SANFORD, Fla. - For weeks, the death of Trayvon Martin, the investigations it launched and the civil rights rallies it spurred were the most important news stories in the country, according to pollsters.
At least six news organizations or polling companies did surveys. What they documented, in general, was that people were fascinated and outraged by the Feb. 26 death of the unarmed 17-year-old and angry at the shooter, Neighborhood Watch volunteer George Zimmerman.
Two sets of findings, though, stand out:
Although it was the No. 1 story in the country overall, twice as many blacks as whites singled it out as the country's most important story, according to the Pew Research Center for the People & the Press.
And as time has passed and more evidence has been released, people's feelings about Zimmerman have eased.
In late March, while people were still marching in the streets demanding his arrest, 33 percent of the country believed Zimmerman was guilty of murder, according to a poll by Rasmussen Reports.
The same poll showed that fewer than half that number - 15 percent - believed Zimmerman had acted in self-defense.
Two months later, however, those numbers had flip-flopped. In a May 19-20 Rasmussen poll, 40 percent said they believed Zimmerman had acted in self-defense vs. 24 percent who called him a murderer.
"This, obviously, was a huge news story," said Scott Rasmussen, founder of Rasmussen Reports.
People's opinions about Zimmerman changed, said Kenny Irby, a faculty member at The Poynter Institute, a journalism think tank in St. Petersburg, Fla., because "people are modulating their opinions based on the staccato-like information that comes out."
And it will likely continue to shift, he said, as more bits and pieces come out.
Since those mid-May numbers were released, there have been major developments in the case: Zimmerman is back in jail because his wife, Shellie, lied under oath about the family's finances, Circuit Judge Kenneth Lester Jr. concluded.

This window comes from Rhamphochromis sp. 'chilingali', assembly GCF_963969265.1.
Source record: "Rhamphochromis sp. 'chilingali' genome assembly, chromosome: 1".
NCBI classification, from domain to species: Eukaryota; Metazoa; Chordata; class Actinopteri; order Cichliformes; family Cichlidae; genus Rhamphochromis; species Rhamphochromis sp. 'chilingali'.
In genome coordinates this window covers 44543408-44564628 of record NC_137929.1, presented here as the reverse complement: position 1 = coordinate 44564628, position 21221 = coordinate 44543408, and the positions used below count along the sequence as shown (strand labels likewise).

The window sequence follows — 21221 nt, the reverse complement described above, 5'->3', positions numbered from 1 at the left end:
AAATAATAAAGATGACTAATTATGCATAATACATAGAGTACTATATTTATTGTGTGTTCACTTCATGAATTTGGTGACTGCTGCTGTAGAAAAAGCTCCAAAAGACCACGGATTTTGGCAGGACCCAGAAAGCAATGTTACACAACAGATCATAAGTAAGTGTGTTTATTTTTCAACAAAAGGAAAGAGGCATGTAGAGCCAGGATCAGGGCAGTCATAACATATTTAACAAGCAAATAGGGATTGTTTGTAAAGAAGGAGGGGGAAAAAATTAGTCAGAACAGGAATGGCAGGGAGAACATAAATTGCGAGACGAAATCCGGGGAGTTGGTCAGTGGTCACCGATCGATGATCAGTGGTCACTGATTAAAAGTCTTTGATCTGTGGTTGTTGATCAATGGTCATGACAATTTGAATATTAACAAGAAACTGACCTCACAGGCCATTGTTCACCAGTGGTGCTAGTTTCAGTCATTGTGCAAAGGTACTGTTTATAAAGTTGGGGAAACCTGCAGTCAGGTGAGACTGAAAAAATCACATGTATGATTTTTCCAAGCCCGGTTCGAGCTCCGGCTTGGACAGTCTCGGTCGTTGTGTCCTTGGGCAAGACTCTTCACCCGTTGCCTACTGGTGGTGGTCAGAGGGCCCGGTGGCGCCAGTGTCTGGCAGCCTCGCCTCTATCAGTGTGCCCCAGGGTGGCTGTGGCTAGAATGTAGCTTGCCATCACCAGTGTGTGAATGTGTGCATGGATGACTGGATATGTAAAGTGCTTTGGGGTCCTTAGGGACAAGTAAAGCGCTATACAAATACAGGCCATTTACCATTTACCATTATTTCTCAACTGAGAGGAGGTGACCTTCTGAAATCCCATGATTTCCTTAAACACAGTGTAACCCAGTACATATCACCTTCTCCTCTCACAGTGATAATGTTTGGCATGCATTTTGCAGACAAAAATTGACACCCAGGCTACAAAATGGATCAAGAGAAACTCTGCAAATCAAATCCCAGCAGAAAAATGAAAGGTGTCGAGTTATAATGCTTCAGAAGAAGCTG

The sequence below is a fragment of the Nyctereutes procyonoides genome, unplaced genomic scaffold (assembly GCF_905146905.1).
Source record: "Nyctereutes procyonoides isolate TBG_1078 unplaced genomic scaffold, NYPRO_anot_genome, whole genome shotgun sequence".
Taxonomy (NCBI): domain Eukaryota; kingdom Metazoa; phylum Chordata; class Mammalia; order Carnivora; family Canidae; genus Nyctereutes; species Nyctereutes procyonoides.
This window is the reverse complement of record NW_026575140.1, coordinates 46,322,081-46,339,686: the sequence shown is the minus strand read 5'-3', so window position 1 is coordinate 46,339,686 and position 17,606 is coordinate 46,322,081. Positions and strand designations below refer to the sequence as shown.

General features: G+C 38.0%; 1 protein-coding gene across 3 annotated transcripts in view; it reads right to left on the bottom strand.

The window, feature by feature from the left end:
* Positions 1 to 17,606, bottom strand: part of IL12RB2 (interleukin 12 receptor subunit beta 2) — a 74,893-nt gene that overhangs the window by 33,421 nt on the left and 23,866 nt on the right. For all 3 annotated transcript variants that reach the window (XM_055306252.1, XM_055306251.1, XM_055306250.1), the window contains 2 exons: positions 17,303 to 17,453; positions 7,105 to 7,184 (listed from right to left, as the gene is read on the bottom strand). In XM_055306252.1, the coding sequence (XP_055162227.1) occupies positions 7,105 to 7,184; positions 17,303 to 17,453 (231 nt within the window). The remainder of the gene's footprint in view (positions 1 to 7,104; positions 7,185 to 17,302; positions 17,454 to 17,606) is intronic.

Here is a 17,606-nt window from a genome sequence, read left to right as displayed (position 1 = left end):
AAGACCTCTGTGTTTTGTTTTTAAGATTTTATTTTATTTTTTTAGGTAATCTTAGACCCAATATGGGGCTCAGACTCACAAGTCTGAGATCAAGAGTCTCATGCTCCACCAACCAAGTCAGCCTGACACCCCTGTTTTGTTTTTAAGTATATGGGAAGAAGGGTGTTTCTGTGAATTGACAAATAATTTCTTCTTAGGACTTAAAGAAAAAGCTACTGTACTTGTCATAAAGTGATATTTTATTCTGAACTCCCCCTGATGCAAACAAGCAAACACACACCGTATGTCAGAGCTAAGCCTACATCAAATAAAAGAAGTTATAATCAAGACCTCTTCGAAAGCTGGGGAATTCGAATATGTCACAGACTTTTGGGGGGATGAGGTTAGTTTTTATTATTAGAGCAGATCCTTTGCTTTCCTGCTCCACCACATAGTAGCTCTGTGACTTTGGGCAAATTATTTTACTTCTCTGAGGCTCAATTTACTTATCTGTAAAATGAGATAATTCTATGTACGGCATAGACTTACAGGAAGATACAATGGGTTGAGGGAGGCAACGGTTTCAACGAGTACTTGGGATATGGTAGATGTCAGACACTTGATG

On Tuesday, Shellie Zimmerman was arrested, and she was charged with perjury.
Those things, Irby said, will likely cause public opinion to shift again, this time against Zimmerman.
"One of the reasons that we track it over time," said Rasmussen, "is that in the heat of the moment people have a visceral reaction. Then they learn a little more about it and get away from the horror, sometimes those reactions change."
Early polls, the ones that reflect the most hostility toward Zimmerman, were conducted when news organizations relied heavily on outdated photos of both Martin and Zimmerman, Irby said. The Martin photos, released by his family through a public relations professional, showed an adolescent boy - not a 17-year-old.
Those of Zimmerman were from a 2005 arrest when he was 65 pounds heavier.
The night he was shot, Martin was 5-foot-11, 158 pounds, according to his autopsy. Zimmerman is 5-foot-8, 185 pounds, according to his most recent arrest report.
Their respective sizes are important because witnesses told police they saw or heard Zimmerman and Martin in a fight. Zimmerman told police that Martin pinned him to the ground and was pounding his head on the sidewalk. The teen was returning from a local 7-Eleven with Skittles and an iced tea when the altercation with Zimmerman happened.
Since then, more-recent photos of Martin and Zimmerman have been published.
"I think the images bear out it's a pretty even battle, in terms of body size and mass," Irby said. "But you know, Skittles versus a gun, there's no fairness in that alignment."
Every week, the Pew Research Center for the People & the Press conducts a survey asking people what news stories are most important to them.
In a poll completed April 1, 10 days before Zimmerman was arrested, Americans said Martin's shooting was. The week before, they gave the same answer.
"This story had so many elements that it just kept percolating for a while," said Michael Remez, a Pew spokesman, "questions of race . the adequacy of the police probe."
There also were questions about gun rights, Remez said, and the wisdom of Florida's "stand your ground" law, which allows people with a reasonable fear of death or great bodily harm to use deadly force without fear of arrest.
There was a stark difference, though, between how the story resonated with blacks and whites. In the April 1 survey, 58 percent of blacks identified the Martin/Zimmerman story as the country's most important vs. 24 percent for whites, Pew reported.
"Blacks in America are still very much aware of the prevalence of racism in American society," said Irby, "so the Martin case struck a major chord among African-American people and increasingly people of color in America."
They understand, in a way that whites do not, what racial profiling is and how dangerous it can be, he said.
"This was kind of clarion call that we need some change, some real change in regard to profiling," he said.
)2012 The Orlando Sentinel (Orlando, Fla.)
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